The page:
Dale Earnhardt, Jr. got me thinking about this. The two-time Daytona 500 winner tweeted a photo of his father after he tried on a firesuit from his father's rookie season in NASCAR.
Tried on daddy's 1979 rookie firesuit a while back. Smelled every bit of 36 years old. 🙊🙊#whoworeitbetter #DaleSr pic.twitter.com/7oG65dbLAIThe firesuit didn't catch my eye, the car did. That paint scheme is beautiful. Sky blue base, yellow on top. Why can't today's paint schemes look as good as they once did?
— Dale Earnhardt Jr. (@DaleJr) March 2, 2015
At the end of last June, I wrote about how IndyCar teams should be know by their liveries the same way soccer clubs such as Liverpool, Manchester United, Barcelona and Bayern München are known by their kit or NFL teams such as the Green Bay Packers, Pittsburgh Steelers or Dallas Cowboys by their jerseys. Team shouldn't be changing for sponsors. Manchester United is a red club. They didn't change their primary color to yellow when Chevrolet took over as shirt sponsor. Chevrolet knew what they were getting themselves into and after all, Manchester United is one of the most recognizable sports teams in the world.
No IndyCar team or driver is nearly recognizable as Manchester United is and they never can be if teams keep switching liveries every week. How many different liveries did Tony Kanaan run in 2015? What about Simon Pagenaud? A fan needs to be able to turn on a race and know by color which driver is which. Let's go back to Dale Earnhardt. He was the man in black with the silver stripe on the bottom. Richard Petty and his family were known for Petty blue. IndyCar needs the same with their teams.
Each team should have a primary base color. Over the weekend I was thinking Penske could be the "black team," Ganassi could be red, Andretti could be yellow, CFH could be green, Schmidt Peterson orange, Foyt white, Rahal Letterman Lanigan blue and so on. For teams with multiple cars, you would then have a secondary color to distinguish who is who. If Penske is the "black team" then Will Power could have white be his distinguishing color, Hélio Castroneves could have yellow, Juan Pablo Montoya red and Simon Pagenaud blue. If Ganassi is the "red team," Scott Dixon's car could be red and white, Tony Kanaan red and blue, Charlie Kimball red and orange and Sage Karam red and black. Solid colors could still be allowed. Andretti could have Ryan Hunter-Reay in an all yellow car, Marco Andretti car could yellow and blue, Carlos Muñoz yellow and red and the fourth car for a yet-to-be-named driver could be yellow and white. The distinguishing color could be based on the sponsorship on the car while keeping the primary color as a way for fans to recognize which team each driver belongs to.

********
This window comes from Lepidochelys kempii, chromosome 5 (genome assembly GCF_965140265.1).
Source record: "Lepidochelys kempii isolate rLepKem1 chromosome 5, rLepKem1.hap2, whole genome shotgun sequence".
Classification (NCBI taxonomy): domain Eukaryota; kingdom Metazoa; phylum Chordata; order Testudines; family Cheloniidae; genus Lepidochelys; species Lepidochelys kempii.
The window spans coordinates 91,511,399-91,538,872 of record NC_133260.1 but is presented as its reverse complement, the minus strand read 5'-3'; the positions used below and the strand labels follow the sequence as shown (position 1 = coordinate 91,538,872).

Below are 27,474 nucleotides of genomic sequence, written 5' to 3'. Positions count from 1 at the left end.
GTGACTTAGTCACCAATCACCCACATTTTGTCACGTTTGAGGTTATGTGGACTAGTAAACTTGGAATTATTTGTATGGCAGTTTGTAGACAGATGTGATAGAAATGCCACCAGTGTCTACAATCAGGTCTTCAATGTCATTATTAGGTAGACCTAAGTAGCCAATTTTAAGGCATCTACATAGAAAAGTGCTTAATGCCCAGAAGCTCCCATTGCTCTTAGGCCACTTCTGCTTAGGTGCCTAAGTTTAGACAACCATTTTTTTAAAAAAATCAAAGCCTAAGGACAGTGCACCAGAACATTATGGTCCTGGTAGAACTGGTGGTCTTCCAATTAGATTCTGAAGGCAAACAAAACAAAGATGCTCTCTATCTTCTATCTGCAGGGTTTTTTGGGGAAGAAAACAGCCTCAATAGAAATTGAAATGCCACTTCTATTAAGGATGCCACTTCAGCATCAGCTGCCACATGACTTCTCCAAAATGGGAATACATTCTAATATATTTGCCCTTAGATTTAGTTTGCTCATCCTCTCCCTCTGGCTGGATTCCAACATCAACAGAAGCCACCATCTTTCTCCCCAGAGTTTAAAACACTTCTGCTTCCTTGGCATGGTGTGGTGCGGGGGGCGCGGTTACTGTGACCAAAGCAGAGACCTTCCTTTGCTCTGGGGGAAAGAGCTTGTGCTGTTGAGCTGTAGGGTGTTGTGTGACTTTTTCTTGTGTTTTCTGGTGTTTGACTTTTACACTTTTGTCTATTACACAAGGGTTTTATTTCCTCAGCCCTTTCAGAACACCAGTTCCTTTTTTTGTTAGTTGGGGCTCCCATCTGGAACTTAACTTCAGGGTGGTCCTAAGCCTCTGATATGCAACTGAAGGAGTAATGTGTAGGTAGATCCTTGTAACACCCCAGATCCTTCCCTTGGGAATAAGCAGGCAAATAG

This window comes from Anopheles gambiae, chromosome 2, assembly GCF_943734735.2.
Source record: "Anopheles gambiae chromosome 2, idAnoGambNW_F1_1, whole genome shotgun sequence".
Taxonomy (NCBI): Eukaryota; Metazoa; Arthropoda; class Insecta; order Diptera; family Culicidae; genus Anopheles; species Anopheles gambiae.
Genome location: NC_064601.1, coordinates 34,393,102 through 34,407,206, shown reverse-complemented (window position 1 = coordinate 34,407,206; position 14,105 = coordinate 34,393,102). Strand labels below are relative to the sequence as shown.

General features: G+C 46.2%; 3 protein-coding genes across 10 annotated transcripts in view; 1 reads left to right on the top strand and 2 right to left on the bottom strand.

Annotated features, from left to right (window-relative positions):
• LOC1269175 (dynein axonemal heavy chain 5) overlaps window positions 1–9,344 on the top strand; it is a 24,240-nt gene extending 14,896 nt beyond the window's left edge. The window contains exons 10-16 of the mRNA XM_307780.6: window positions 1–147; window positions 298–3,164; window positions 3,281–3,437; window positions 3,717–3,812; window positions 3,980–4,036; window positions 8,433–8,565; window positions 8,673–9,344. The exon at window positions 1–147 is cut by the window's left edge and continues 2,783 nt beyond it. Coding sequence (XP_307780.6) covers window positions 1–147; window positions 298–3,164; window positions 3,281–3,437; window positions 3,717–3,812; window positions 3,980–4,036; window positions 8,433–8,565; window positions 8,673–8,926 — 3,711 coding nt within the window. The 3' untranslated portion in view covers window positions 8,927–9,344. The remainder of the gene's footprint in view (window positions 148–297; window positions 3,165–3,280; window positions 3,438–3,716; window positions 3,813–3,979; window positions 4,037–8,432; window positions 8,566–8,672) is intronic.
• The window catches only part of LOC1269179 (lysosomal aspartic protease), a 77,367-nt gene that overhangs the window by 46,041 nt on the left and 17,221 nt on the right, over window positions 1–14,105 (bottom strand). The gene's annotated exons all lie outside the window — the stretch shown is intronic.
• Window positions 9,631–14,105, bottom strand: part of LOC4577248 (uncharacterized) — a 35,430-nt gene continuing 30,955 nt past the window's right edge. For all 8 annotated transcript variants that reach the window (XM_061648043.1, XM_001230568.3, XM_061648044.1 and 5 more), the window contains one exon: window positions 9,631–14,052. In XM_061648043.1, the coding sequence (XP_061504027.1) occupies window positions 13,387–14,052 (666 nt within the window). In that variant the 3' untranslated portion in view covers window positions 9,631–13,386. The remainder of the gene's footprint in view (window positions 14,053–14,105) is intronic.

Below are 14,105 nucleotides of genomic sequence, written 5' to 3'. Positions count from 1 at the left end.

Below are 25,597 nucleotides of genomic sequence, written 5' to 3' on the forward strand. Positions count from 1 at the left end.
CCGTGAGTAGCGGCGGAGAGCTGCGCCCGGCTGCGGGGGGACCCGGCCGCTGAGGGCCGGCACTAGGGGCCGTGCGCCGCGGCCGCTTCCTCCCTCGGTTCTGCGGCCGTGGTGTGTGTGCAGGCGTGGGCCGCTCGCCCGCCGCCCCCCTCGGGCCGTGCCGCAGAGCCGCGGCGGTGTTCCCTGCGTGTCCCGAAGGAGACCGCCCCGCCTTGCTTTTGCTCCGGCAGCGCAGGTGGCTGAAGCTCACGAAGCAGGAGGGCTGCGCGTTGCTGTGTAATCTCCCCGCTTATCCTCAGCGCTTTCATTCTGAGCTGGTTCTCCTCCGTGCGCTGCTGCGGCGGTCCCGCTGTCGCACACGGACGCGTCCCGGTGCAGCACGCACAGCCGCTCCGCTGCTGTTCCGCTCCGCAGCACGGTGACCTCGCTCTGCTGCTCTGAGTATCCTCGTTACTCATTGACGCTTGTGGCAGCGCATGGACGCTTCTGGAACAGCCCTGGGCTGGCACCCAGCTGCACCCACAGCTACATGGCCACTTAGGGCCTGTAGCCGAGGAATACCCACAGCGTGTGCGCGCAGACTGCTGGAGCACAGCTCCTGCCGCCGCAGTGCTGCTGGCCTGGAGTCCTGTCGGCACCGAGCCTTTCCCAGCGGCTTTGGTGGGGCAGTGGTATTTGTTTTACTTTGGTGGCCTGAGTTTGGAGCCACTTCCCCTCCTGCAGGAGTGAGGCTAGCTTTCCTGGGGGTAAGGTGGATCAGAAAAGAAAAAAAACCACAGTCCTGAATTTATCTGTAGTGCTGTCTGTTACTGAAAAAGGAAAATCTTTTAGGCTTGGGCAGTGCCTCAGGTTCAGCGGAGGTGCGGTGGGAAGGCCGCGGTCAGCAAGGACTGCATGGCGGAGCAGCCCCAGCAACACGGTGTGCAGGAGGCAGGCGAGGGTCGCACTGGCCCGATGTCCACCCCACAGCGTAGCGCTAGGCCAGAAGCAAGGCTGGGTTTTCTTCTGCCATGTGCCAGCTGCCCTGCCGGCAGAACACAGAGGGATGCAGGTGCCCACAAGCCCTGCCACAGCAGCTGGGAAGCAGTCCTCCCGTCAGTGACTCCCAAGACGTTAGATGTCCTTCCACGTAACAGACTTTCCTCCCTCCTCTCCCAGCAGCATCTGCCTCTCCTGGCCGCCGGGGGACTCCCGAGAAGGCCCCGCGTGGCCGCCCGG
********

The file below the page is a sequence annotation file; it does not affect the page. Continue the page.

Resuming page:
Primary, non-changing team colors could allow teams to stand out. KV could become the "purple team," Dale Coyne Racing could be the "teal team" and Bryan Herta Autosport could be the "magenta team." The teams could bring back all the wild and wacky colors from the days of IROC. Anything that will help the teams stand out. If IndyCar ever gets new teams then teams could have the same colors but just be more specific. Rahal Letterman Lanigan can still be the "blue team" but a team joining IndyCar could become the "sky blue team" or the "navy blue team." CFH can still be the "green team" but another team could be the "British Racing Green team" or "pine green team."
Alternate liveries would still be allowed but limited compared to the current situation to make them as special as they once were. In NASCAR, it was cool every now and then to see a driver running a different looking car, especially at the All-Star Race but now it seems Jeff Gordon is in a different looking car each week because of a sponsor and there is nothing special about those paint schemes when they are changed like they are underwear. Keep the alternate liveries to less than 20% of the schedule. For the other 80% of the schedule, keep the liveries or paint scheme the same, just change the stickers on the car if sponsors are rotating for the sake of identification for fans.
GT3: The Way to Be